Business Entertainment Expenses and Deductions

November 28, 2023
Business Entertainment Expenses and Deductions

The 2017 Tax Cuts and Jobs Act (TCJA) sharply limited the IRS meals and entertainment deduction – except for certain employee events, like office parties, and for recreational, social, or similar activities. To help with corporate tax planning, this article outlines the basic IRS business meal rules and exceptions for business meal deductions, business entertainment expenses that are no longer deductible, and “ordinary” and “necessary” expenses.

What meal expenses are deductible?

For business entertainment expenses paid or incurred in 2018 and later, taxpayers generally may deduct 50% of the ordinary and necessary food and beverage expenses associated with operating their trade or business (for example, meals consumed by employees during work travel), if all the following conditions are met:

  • The food or beverage expense is not lavish or extravagant.
  • The taxpayer (or an employee of the taxpayer) is present.
  • The food or beverages are provided to a current or prospective business associate.
  • The food or beverages are provided during or at an entertainment activity; they are purchased separately; or stated separately on an invoice, receipt, or bill, such that the amount charged reflects the venue’s usual selling cost for those items if they were to be purchased separately from the entertainment or must approximate their reasonable value.

What qualifies for the 100% meal deduction?

There are several exceptions to the 50% deduction limitation in IRC §274(n)(1). They include select expenses listed under IRC §274(e), for example, expenses treated as compensation, reimbursed expenses, and recreational expenses for the benefit of the taxpayer’s employees, as well as:

  • Meals in connection with reimbursed moving expenses included in the income of an employee under IRC §82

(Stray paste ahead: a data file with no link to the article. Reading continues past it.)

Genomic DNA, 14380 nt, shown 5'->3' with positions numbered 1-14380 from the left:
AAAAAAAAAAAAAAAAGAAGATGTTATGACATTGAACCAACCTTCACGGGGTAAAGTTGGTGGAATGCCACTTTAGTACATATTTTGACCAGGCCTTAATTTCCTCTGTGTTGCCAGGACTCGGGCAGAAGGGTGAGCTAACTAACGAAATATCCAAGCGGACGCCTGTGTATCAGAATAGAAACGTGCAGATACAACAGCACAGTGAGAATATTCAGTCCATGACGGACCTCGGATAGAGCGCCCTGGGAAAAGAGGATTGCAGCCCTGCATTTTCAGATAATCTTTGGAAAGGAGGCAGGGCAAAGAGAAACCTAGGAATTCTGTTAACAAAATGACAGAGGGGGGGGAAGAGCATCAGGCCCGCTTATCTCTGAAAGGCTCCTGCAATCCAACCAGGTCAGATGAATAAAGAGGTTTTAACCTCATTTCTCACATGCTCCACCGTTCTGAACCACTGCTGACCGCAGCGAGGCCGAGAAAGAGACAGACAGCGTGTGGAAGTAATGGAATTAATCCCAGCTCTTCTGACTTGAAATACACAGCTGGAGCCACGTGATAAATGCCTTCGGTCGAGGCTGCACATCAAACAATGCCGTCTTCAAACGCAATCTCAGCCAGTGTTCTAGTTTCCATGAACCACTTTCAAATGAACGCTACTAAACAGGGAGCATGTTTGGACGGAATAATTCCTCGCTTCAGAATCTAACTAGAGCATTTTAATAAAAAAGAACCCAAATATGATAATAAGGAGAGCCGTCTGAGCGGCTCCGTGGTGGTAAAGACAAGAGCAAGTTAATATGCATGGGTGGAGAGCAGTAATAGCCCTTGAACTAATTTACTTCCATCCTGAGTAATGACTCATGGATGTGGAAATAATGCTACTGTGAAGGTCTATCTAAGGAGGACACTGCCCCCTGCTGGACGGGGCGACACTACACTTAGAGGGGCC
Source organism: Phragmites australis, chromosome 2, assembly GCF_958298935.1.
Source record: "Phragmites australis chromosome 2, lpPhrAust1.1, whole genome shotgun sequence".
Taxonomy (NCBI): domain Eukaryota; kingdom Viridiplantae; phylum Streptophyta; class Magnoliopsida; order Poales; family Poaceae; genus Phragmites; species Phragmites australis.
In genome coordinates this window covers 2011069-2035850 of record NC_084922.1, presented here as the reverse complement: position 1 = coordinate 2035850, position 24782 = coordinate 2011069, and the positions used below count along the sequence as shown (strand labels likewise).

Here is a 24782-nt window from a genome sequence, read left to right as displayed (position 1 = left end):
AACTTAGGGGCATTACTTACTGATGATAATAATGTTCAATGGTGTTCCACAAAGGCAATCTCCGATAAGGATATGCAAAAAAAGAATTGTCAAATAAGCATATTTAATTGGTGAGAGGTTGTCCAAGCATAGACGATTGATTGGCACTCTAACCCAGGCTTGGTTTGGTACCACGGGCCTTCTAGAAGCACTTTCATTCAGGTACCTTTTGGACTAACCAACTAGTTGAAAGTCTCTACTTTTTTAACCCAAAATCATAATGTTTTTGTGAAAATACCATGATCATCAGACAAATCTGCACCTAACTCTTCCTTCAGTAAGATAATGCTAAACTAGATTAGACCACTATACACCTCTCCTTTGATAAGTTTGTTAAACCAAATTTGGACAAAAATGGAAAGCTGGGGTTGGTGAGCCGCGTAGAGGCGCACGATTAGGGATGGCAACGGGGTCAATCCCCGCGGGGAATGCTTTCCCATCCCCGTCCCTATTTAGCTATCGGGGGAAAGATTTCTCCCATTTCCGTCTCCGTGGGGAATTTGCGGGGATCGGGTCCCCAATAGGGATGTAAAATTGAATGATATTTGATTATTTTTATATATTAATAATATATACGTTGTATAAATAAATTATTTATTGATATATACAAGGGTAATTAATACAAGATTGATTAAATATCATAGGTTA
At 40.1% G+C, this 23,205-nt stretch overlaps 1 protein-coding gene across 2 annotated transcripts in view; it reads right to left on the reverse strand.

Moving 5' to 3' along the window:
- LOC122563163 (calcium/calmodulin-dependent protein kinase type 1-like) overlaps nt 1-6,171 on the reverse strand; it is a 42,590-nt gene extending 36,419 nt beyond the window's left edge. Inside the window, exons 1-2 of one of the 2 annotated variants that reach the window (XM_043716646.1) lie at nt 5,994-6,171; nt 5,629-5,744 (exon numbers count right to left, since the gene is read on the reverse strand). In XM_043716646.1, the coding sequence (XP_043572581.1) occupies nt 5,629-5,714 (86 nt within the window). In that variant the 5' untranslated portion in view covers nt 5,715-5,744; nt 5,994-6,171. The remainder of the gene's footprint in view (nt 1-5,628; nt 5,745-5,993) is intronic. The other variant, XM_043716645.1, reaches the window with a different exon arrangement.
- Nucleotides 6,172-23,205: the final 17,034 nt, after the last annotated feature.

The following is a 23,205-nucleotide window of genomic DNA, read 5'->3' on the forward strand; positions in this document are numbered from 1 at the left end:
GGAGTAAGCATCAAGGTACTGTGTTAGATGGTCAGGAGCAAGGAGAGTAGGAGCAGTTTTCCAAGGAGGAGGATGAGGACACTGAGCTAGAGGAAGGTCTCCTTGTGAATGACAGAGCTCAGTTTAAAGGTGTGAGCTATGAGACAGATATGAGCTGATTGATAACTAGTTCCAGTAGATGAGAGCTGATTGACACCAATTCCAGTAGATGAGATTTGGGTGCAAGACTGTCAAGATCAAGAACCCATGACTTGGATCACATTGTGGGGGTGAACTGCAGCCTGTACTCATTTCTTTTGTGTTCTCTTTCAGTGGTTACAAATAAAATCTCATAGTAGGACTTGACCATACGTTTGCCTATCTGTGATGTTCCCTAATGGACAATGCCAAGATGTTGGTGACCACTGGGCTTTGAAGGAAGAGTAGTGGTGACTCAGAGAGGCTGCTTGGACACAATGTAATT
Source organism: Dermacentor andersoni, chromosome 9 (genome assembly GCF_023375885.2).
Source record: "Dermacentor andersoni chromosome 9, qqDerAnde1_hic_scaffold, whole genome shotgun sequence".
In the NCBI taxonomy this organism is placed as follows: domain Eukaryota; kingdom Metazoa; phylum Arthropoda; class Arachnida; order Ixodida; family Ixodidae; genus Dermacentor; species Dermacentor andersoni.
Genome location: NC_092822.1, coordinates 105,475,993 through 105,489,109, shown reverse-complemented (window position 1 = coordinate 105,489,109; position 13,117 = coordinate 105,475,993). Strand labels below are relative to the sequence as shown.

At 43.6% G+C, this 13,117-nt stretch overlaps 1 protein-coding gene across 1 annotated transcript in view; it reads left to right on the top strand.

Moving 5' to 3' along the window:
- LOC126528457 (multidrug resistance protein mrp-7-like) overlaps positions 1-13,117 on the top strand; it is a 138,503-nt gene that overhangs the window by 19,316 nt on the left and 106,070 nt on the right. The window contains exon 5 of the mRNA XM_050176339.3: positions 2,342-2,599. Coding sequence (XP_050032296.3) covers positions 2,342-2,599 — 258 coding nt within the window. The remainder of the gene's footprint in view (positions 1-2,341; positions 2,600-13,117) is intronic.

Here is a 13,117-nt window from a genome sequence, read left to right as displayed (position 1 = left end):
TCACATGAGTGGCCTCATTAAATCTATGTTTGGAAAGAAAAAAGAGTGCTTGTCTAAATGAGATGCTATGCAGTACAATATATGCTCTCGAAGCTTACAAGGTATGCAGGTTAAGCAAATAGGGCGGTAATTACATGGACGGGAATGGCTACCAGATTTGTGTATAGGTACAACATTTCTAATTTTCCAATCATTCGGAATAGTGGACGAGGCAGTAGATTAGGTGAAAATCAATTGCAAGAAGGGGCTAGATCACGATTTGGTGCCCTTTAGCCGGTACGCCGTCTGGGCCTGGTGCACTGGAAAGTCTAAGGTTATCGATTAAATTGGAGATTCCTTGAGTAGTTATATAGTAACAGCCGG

• Food or beverages required by a federal law to be provided to crew members of a commercial vessel (other than luxury vessels)
  • Food or beverages provided to crew members of a commercial vessel operating on the Great Lakes, the Saint Lawrence Seaway, or any inland waterway of the U.S. that would be required by federal law to provide food and beverages to crew members if it were operated at sea (other than luxury vessels)
  • Food or beverages provided on an offshore oil or gas platform or drilling rig
  • Food or beverages provided on an oil or gas platform or drilling rig (or a support camp that is in proximity and integral to the platform or rig) located in the U.S. north of 54 degrees north latitude
  • Food or beverages provided by a restaurant if the expense is paid or incurred in 2021 or 2022

What entertainment is not deductible?

Unless one of the exceptions under §274(e) applies, no deduction is allowed for expenses for entertainment activities or facilities.

What is the IRS rule for entertainment expenses?

An expense must be “necessary” as well as “ordinary” to be deductible, even though clearly incurred in carrying on a trade or business. An expense is “ordinary” if it’s normal or common within the taxpayer’s business community, even if it’s an unusual expense for the taxpayer. In addition, an expense is “necessary” if it’s appropriate and helpful (rather than absolutely essential) to the trade or business. The courts tend to accept the taxpayer’s own judgment of the business necessity of an expense, so long as the item is neither personal nor a capital cost.

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